Unit topic: Geometry (Identifying and manipulating the characteristics of shapes)

Lesson: Tessellations (This lesson will be done over a two day period. The first day is designed to activate background knowledge and introduce new skills).

Lesson Objectives:

1. The students will be able to identify and name basic shapes, and their attributes.

2.  The students will be able to describe location and movement using geometric vocabulary.

3.  The students will be able to build and draw geometric objects, as well as manipulate the basic shapes, creating various tessellations.

Instructional Techniques: Brief introductory teacher lecture, partner work, creating of a visual aid, class discussion resulting in a cumulative class list. Interactive website and reflective writing.

Instructional Materials: Chart paper, makers, white board or blackboard, teacher made handout to supplement interactive website, online manipulative.

Theoretical Prospective: The students will use this information as a basis for building future geometrical skills and knowledge. They will be exposed to the geometric language and use this in their educational careers.

Curriculum Frameworks:

4.G.1. Compare and analyze attributes and other features of two and three dimensional geometric shapes.

4.G.2. Describe, model, draw, compare, and classify two and three dimensional shapes.

4.G.3. Recognize similar figures.

Procedure:

1. The students will have background knowledge of the basic shapes, and symmetry.

2. The students will be introduced to the characteristics that make up a tessellation. Through teacher demonstration, examples of how to create a tessellation will be modeled for the students. They will be encouraged to participate in this and apply any knowledge they may already have on the topic.

3. Students will be asked to explore their classroom environment and surroundings to find anything they think is a tessellation. They will list their findings and talk about them with a partner.

4.In their partnerships they will determine which ones are true tessellations. The students will choose the “best” or “favorite” tessellation and sketch it on poster paper. Everyone will hang their poster for the class to view.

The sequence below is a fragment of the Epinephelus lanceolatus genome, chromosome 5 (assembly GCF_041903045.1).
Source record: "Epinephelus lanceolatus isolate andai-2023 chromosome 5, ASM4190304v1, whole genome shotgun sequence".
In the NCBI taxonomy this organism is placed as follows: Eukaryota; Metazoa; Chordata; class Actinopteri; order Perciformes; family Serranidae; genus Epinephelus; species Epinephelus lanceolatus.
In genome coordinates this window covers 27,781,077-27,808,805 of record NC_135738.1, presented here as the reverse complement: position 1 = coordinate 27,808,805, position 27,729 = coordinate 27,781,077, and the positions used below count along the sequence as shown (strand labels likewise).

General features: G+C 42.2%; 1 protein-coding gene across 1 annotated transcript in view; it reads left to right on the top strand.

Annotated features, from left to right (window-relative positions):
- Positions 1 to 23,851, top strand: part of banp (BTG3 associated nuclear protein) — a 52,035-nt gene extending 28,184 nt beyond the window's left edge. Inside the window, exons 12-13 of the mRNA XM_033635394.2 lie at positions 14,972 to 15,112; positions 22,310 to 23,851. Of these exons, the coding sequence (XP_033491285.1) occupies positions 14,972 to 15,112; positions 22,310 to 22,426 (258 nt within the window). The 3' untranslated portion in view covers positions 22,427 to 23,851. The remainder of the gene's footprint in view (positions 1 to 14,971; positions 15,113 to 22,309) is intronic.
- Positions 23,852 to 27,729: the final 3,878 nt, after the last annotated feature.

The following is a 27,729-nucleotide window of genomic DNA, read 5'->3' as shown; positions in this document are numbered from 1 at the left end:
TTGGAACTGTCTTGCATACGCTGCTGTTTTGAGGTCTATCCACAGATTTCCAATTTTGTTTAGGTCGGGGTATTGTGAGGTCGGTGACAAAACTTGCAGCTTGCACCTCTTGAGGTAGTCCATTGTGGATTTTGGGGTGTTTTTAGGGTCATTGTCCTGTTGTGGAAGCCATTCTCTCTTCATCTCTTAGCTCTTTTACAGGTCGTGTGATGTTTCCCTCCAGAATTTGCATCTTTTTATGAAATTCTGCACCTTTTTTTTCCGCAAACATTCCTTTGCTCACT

5. The students will discuss their findings as a class and we will create a class list of all the tessellations found.

6. The teacher will bring up the interactive website and demonstrate to the students how to use the tools provided to create their own tessellation. The website will be bookmarked on each student’s computer.

7. The students will be provided with the attached handout. They will follow the directions on the website (this will be reinforced on the student handout). http://nlvm.usu.edu/en/nav/frames_asid_163_g_2_t_3.html?open=activities&from=grade_g_2.html. The first step will be a trial to familiarize the students with the website (tiling with triangles).

8. After completing each of the next five steps, the students will print their tessellation, (tiling with polygons, tiling with squares and octagons, tiling with triangles and hexagons, and tiling with three different shapes).

9. The students will choose one of their printed tessellations, and describe it using geometric language.

Adaptations: Students with math phobia will be benefited by having the support of a partner during the introductory activity. Students with poor study skills will have a day in-between lessons to ask any questions and seek additional support from their teacher. They will also have time to review the material before being expected to do it independently. The website can be converted into Spanish and French to aid students who may be English Language Learners.

Evaluation: To evaluate the students, the teacher will have a copy of their tessellations printed out from the interactive website to review. The students will also hand in their worksheet with their reflection response focusing on one of the tessellations they created.